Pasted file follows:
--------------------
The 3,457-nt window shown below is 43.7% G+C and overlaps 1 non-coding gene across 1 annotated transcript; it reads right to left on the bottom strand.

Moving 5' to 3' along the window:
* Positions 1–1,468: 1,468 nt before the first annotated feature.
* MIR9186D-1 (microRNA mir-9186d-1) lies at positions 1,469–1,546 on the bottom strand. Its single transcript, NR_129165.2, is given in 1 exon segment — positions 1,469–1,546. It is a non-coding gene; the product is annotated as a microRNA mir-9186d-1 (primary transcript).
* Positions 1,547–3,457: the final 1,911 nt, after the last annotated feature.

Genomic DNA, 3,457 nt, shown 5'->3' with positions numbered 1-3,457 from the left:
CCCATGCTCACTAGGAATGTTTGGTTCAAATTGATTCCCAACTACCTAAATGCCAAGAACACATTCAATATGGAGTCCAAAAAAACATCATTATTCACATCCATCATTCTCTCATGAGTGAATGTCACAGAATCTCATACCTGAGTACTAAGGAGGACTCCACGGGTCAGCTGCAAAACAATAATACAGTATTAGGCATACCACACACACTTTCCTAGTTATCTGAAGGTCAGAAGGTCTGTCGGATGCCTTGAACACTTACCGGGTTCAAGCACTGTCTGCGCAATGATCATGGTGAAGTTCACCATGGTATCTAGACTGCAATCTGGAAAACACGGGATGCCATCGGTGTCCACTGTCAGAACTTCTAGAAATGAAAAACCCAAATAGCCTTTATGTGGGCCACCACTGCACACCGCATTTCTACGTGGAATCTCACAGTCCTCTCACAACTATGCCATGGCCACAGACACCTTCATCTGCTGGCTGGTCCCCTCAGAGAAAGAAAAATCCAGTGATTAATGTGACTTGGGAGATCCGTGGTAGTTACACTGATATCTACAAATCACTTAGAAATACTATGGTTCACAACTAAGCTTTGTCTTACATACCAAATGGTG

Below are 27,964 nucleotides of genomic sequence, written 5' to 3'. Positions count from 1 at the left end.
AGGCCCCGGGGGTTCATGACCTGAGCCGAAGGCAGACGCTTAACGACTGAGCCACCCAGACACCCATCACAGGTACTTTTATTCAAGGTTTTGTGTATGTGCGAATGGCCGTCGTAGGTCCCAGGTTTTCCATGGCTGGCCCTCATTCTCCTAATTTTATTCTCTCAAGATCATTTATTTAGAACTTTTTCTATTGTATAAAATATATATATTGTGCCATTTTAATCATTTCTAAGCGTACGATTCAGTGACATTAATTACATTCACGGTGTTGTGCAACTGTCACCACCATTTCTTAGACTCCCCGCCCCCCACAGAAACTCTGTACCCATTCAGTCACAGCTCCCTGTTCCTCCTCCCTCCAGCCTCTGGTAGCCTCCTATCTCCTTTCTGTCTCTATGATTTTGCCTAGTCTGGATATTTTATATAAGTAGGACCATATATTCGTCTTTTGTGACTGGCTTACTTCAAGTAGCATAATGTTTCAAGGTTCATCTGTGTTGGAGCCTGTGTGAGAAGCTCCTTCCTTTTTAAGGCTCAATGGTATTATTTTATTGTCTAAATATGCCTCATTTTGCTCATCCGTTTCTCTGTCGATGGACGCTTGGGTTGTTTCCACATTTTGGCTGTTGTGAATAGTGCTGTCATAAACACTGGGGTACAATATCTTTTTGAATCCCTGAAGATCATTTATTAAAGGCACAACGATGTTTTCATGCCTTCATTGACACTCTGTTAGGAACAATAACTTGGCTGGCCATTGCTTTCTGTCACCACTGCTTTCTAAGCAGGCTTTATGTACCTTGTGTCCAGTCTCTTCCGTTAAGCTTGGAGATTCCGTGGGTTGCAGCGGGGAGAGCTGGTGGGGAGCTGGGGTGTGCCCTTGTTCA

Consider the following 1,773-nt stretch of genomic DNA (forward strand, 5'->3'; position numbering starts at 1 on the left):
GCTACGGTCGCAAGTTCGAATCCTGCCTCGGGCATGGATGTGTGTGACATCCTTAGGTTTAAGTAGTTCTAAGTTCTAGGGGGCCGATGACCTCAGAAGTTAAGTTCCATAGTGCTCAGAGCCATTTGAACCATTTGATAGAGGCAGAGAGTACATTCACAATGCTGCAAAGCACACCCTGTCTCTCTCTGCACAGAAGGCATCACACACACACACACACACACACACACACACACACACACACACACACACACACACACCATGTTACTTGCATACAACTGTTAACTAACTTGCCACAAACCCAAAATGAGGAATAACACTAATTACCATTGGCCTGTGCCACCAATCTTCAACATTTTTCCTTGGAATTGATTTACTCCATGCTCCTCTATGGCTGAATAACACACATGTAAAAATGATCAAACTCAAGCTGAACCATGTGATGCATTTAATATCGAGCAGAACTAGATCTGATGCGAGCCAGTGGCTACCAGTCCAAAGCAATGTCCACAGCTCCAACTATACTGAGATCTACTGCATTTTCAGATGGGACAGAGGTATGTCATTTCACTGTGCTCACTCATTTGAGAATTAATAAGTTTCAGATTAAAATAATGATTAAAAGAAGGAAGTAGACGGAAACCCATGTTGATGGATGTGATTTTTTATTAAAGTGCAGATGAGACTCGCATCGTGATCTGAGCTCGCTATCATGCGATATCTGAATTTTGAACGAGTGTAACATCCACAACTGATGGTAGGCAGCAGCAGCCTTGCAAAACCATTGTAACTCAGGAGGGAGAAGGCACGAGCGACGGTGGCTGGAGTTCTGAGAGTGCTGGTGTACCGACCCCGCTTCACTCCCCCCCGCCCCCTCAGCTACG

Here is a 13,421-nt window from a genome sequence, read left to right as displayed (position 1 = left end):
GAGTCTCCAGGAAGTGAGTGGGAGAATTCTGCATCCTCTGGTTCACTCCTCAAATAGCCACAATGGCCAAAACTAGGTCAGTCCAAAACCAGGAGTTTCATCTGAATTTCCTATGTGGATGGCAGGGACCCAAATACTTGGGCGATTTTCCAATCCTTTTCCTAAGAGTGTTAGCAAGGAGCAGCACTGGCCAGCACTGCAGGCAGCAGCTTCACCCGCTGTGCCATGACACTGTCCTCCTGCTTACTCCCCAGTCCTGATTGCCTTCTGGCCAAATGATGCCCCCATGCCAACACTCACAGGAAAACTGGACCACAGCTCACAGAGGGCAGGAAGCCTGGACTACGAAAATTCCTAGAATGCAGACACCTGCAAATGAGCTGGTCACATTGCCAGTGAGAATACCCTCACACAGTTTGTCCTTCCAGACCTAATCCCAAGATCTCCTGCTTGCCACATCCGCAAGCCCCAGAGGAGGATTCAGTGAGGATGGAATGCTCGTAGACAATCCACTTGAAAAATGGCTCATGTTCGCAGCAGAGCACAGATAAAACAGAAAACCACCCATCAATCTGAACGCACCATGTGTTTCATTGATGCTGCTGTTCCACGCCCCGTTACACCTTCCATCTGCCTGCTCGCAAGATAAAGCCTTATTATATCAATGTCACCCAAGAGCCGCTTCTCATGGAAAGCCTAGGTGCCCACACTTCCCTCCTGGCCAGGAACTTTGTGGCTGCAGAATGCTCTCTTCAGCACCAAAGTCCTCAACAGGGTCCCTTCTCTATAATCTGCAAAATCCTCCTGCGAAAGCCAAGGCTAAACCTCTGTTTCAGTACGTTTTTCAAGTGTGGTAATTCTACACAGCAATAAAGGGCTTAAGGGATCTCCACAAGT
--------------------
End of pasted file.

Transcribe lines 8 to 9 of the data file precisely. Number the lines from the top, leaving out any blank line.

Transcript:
Below are 27,964 nucleotides of genomic sequence, written 5' to 3'. Positions count from 1 at the left end.
AGGCCCCGGGGGTTCATGACCTGAGCCGAAGGCAGACGCTTAACGACTGAGCCACCCAGACACCCATCACAGGTACTTTTATTCAAGGTTTTGTGTATGTGCGAATGGCCGTCGTAGGTCCCAGGTTTTCCATGGCTGGCCCTCATTCTCCTAATTTTATTCTCTCAAGATCATTTATTTAGAACTTTTTCTATTGTATAAAATATATATATTGTGCCATTTTAATCATTTCTAAGCGTACGATTCAGTGACATTAATTACATTCACGGTGTTGTGCAACTGTCACCACCATTTCTTAGACTCCCCGCCCCCCACAGAAACTCTGTACCCATTCAGTCACAGCTCCCTGTTCCTCCTCCCTCCAGCCTCTGGTAGCCTCCTATCTCCTTTCTGTCTCTATGATTTTGCCTAGTCTGGATATTTTATATAAGTAGGACCATATATTCGTCTTTTGTGACTGGCTTACTTCAAGTAGCATAATGTTTCAAGGTTCATCTGTGTTGGAGCCTGTGTGAGAAGCTCCTTCCTTTTTAAGGCTCAATGGTATTATTTTATTGTCTAAATATGCCTCATTTTGCTCATCCGTTTCTCTGTCGATGGACGCTTGGGTTGTTTCCACATTTTGGCTGTTGTGAATAGTGCTGTCATAAACACTGGGGTACAATATCTTTTTGAATCCCTGAAGATCATTTATTAAAGGCACAACGATGTTTTCATGCCTTCATTGACACTCTGTTAGGAACAATAACTTGGCTGGCCATTGCTTTCTGTCACCACTGCTTTCTAAGCAGGCTTTATGTACCTTGTGTCCAGTCTCTTCCGTTAAGCTTGGAGATTCCGTGGGTTGCAGCGGGGAGAGCTGGTGGGGAGCTGGGGTGTGCCCTTGTTCA